The large scale entry of women into paid work and the increase in the number of people, both men and women, who are working later in life have fueled the need to redesign workplaces so that workplaces are better aligned with the lives of the people who work in them. Redesigning work also has the potential to help businesses better harness the talents of today’s workforce. The changing nature of work itself, brought about by the movement from an industrial to an information-based economy, has further inspired the need to redefining workplaces. Careers too have changed, with men and women working for more employers over the course of their working lives.
The objective of this course is to explore how workplaces of the 21st century might respond to changes in the U.S. workforce and changes in the nature of work. We will begin with a day long compressed lecture and discussion of the research on the ways in which gender impacts the work experiences of both men and women, focusing primarily on the experiences of men and women in managerial and professional positions in businesses and some non-profit organizations. We will also examine how these gender dynamics have changed over recent history. Topics covered will include the effects of proportions of men and women in a job on the experiences of men and women, whether and how men and women's networks differ, the various causes of the gender gap in pay and promotions, and the multiple issues related to juggling the demands of work and family and how this impacts both men and women.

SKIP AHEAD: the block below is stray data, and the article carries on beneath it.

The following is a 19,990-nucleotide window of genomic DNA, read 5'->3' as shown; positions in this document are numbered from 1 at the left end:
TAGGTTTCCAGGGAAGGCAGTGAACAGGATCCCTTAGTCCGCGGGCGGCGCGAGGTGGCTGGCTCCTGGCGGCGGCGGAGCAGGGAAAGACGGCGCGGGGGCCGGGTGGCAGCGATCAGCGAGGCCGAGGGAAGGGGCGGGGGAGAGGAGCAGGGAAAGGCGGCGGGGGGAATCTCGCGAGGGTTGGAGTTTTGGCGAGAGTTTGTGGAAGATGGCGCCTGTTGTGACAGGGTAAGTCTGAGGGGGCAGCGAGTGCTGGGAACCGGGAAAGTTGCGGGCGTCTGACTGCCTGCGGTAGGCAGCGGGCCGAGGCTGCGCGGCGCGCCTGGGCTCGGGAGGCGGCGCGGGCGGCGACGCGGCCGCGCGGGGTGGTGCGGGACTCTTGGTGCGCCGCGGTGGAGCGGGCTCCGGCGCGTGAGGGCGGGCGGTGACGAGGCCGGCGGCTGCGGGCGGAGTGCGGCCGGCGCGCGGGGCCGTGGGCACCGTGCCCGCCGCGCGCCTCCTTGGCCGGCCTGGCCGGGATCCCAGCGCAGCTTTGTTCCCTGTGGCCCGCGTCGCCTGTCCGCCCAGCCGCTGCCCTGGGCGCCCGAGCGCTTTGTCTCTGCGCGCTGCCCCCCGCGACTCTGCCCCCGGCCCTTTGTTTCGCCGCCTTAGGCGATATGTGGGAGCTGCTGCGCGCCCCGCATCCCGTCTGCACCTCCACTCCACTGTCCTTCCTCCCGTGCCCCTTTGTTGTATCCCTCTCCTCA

Next, a series of guest lectures, business cases and videos will provide examples of historical and recent attempts to redesign workplaces in different industries and firms. Special attention will be paid to the ways that workplaces have been modified to be more flexible in terms of the hours that men and women work, where and how the work is done and how employees are evaluated. Through active discussions, we will debate what kinds of changes would be feasible and productive for both individuals and businesses. The course will conclude with a mini-conference where student teams present a project on a workplace redesign for a specific industry. Students will be evaluated on the quality of their presentation and their participation in daily discussions